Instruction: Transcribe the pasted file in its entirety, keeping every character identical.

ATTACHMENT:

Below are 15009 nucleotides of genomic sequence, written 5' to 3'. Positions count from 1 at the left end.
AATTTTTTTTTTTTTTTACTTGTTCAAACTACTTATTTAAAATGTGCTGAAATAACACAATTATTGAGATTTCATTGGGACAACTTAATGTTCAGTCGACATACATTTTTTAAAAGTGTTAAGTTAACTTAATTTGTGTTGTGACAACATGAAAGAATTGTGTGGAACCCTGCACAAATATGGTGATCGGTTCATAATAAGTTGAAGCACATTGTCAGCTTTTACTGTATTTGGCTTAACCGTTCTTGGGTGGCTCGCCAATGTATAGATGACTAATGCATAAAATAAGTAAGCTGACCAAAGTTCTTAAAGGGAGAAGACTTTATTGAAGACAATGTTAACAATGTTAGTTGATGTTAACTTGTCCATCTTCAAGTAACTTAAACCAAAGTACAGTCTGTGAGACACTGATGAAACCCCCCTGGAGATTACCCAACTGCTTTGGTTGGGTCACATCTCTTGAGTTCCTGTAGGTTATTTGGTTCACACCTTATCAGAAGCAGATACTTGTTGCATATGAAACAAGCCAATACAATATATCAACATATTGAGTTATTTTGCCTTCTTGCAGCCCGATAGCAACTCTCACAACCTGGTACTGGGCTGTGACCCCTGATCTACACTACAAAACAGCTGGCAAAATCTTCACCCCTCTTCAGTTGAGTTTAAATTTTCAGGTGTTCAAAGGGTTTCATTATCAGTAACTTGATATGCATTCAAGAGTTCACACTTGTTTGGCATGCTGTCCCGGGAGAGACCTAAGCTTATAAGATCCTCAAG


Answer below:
Below are 15009 nucleotides of genomic sequence, written 5' to 3'. Positions count from 1 at the left end.
AATTTTTTTTTTTTTTTACTTGTTCAAACTACTTATTTAAAATGTGCTGAAATAACACAATTATTGAGATTTCATTGGGACAACTTAATGTTCAGTCGACATACATTTTTTAAAAGTGTTAAGTTAACTTAATTTGTGTTGTGACAACATGAAAGAATTGTGTGGAACCCTGCACAAATATGGTGATCGGTTCATAATAAGTTGAAGCACATTGTCAGCTTTTACTGTATTTGGCTTAACCGTTCTTGGGTGGCTCGCCAATGTATAGATGACTAATGCATAAAATAAGTAAGCTGACCAAAGTTCTTAAAGGGAGAAGACTTTATTGAAGACAATGTTAACAATGTTAGTTGATGTTAACTTGTCCATCTTCAAGTAACTTAAACCAAAGTACAGTCTGTGAGACACTGATGAAACCCCCCTGGAGATTACCCAACTGCTTTGGTTGGGTCACATCTCTTGAGTTCCTGTAGGTTATTTGGTTCACACCTTATCAGAAGCAGATACTTGTTGCATATGAAACAAGCCAATACAATATATCAACATATTGAGTTATTTTGCCTTCTTGCAGCCCGATAGCAACTCTCACAACCTGGTACTGGGCTGTGACCCCTGATCTACACTACAAAACAGCTGGCAAAATCTTCACCCCTCTTCAGTTGAGTTTAAATTTTCAGGTGTTCAAAGGGTTTCATTATCAGTAACTTGATATGCATTCAAGAGTTCACACTTGTTTGGCATGCTGTCCCGGGAGAGACCTAAGCTTATAAGATCCTCAAG